ADA opens doors for many with disabilities, VR delivers services

By Elizabeth Bishop

Director, Division of Vocational Rehabilitation Services

July 26, 2014 marked the 24th anniversary of the Americans with Disabilities Act (ADA).  For years people with disabilities struggled to assert their rights and gain independence in their communities.

Their perseverance shined through when President George H.W. Bush signed this landmark legislation into law, proclaiming, “Let the shameful wall of exclusion come tumbling down,” in a ceremony on the south lawn of the White House. 

People with disabilities continue to exhibit the spirit of perseverance and creativity in their everyday lives as they encounter barriers and find ways to overcome them to contribute as productive members of society.

The ADA prohibits discrimination on the basis of disability in employment, allowing more people with disabilities to enter the workforce and fully use their talents and contribute to the local, state and national economies.

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DHHS Secretary Visits Campbell’s Medical School


By Oonagh McQuarrie, Dunn Daily Record

North Carolina Secretary of Health and Human Services Aldona Wos visited Campbell’s new osteopathic medical school Thursday to speak to Dean John Kauffman about the challenges faced by rural medicine practitioners, and what the state can do to assist Campbell in encouraging more doctors to stay in rural areas.

The school of osteopathic medicine focuses on a holistic approach tohealth care.

“We focus on mind, body and spirit,” Dr. Kauffman said.

Secretary Wos was impressed with the new building, saying her days in medical school were much less aesthetically pleasing.

“I am so impressed. This is such a beautiful facility,” she said.

The secretary went on a tour of the new facility, which includes state-ofthe- art facilities.

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Top 10 - Americans with Disabilities Act (ADA)


  1. Equal employment access for qualified disabled people
  2. Equal Employment Opportunity Commission enforces ADA employment provisions
  3. Protections similar to those established by civil rights laws
  4. Removal of physical barriers in buildings
  5. Access to certain state/local government services
  6. Provides effective communication for Deaf and Hard of Hearing
  7. Universal design changes to curb cuts, ramps; lifts on buses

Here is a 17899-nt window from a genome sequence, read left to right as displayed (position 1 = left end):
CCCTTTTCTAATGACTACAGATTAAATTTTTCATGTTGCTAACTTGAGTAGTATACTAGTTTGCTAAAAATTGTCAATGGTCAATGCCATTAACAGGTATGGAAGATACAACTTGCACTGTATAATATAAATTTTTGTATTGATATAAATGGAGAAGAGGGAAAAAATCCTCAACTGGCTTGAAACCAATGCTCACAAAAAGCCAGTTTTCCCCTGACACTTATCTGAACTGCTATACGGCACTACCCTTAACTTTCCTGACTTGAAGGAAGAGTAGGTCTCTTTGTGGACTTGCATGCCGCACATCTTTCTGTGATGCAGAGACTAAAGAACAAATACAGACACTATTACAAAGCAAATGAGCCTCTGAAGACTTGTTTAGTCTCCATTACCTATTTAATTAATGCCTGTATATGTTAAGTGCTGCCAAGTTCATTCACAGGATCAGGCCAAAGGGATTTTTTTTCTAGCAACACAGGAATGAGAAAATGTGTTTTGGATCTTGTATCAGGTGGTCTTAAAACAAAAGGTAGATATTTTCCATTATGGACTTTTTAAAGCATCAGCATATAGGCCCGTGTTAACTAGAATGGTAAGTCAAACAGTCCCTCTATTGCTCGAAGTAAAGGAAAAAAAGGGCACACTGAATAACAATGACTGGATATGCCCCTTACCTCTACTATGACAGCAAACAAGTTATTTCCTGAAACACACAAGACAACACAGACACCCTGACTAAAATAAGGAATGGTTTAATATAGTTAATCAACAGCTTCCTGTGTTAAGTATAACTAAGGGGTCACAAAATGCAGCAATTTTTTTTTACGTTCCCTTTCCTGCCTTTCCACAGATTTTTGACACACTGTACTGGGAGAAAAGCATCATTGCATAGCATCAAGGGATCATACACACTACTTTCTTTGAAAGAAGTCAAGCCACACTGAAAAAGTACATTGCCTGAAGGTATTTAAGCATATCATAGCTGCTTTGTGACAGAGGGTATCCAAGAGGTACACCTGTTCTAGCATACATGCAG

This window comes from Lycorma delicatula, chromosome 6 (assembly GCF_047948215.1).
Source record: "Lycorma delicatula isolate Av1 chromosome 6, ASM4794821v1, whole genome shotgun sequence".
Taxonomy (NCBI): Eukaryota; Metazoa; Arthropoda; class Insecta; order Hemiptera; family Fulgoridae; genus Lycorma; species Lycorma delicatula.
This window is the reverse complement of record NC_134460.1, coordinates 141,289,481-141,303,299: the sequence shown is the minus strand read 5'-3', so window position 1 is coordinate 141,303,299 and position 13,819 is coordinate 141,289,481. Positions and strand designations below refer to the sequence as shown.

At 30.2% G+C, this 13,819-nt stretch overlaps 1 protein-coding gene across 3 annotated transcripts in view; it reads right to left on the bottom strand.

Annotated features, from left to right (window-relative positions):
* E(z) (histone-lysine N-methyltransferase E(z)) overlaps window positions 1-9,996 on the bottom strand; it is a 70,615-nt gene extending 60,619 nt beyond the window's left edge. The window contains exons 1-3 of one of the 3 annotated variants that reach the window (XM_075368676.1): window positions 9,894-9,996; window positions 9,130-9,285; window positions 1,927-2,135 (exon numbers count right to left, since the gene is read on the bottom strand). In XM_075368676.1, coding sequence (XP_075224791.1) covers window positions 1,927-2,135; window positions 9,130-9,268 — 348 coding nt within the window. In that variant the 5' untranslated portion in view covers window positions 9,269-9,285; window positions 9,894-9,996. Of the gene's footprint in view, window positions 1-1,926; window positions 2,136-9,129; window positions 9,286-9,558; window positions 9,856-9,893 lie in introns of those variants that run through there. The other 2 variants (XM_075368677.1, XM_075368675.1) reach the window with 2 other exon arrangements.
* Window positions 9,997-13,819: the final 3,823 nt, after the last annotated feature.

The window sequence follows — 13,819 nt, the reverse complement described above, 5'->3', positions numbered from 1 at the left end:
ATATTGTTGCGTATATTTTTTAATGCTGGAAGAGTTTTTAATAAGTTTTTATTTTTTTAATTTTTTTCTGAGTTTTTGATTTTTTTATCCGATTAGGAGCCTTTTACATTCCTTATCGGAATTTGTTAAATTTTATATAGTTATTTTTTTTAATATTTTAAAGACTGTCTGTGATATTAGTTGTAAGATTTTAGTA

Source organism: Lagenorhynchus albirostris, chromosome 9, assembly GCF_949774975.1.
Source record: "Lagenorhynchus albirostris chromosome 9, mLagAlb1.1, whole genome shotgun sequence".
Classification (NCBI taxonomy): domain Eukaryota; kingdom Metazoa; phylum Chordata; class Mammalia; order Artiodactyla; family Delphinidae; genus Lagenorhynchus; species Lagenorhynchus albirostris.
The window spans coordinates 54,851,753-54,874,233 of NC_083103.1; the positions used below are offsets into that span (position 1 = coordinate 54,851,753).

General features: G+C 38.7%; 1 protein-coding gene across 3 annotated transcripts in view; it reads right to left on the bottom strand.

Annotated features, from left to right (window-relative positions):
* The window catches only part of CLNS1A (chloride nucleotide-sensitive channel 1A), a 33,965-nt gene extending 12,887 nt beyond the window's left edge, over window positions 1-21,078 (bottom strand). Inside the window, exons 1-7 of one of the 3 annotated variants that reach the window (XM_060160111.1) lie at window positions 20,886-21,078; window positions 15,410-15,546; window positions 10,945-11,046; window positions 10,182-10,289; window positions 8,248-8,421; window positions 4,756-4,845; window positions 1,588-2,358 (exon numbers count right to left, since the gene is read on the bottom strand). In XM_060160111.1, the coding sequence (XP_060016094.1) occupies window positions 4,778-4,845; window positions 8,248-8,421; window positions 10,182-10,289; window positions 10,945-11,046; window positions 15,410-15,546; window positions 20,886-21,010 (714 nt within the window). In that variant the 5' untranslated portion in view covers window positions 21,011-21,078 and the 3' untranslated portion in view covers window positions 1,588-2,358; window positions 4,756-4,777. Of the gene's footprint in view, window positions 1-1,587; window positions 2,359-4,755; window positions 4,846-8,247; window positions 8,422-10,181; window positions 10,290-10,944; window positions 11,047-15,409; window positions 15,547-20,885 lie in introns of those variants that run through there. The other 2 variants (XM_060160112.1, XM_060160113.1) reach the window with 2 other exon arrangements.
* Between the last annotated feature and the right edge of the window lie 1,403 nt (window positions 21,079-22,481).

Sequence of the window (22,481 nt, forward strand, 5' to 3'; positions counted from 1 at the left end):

8. No discrimination on basis of disability in state and local government services
  9. No discrimination on basis of disability by public accommodation
  10. Defines work and tasks service animals may perform for people with disabilities

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Rural Health is focus of visit by U.S. health policy group


(Left to right) ORHP’s Heather Dimeris and Sahira Rafiullah are led on tour by Benson Area Medical Center CEO William Massengill

The United States Office of Rural Health Policy (ORHP) visited the Department of Health and Human Services’ Office of Rural Health and Community Care last week.

The Office of Rural Health Policy coordinates activities related to rural health care within the U.S. Department of Health and Human Services. As part of the Health Resources and Services Administration (HRSA), ORHP has department-wide responsibility for analyzing the possible effects of policy on residents of rural communities.

While in North Carolina, ORHP Deputy Director Sahira Rafiullah and Associate Director and Senior Advisor Heather Dimeris visited a variety of collaborating agencies that have been instrumental in linking research, philanthropy, community, and government entities. They also attended a DHHS Initiated Care Steering Committee meeting which is attended by providers from across the state. 

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Heed these tips to prevent overheating this summer



New York Times July 7, 2014

During a heat wave over one week in early June, the North Carolina Department of Health and Human Services reported 95 heat-related emergency department visits across the state.

Sometimes those heat-related emergencies can be fatal. According to data provided by the department, 43 people died in North Carolina due to exposure to excessive natural heat between 2009 and 2013.

Experts say these deaths can nearly always be averted by taking simple precautions.

Summer heat waves are becoming more frequent and increasingly intense. They put young and old, the physically active and the the sedentary at risk of a heat-related illness and death.

General tips

Prevention starts with preparation. While being properly hydrated is always important, it can be lifesaving in summer heat. The bigger you are, the more time you spend outdoors and the more intensely you exercise, the more you should drink.

• Don’t rely on thirst to tell you how much. A liter or two of water is needed to replace what is lost through sweat and respiration.

• Some salt may also be needed, especially for people exerting themselves. Normally salted food is adequate, but if you sweat heavily or exercise in the heat for prolonged periods, consider a sports drink diluted by half with water (most commercial sports drinks contain too much salt). Do not take salt tablets.

• Before engaging in vigorous activity in hot weather, give yourself a week or more to become acclimated. Start with moderate exercise for short periods, and then build up slowly over eight to 10 days to more strenuous or prolonged activity.

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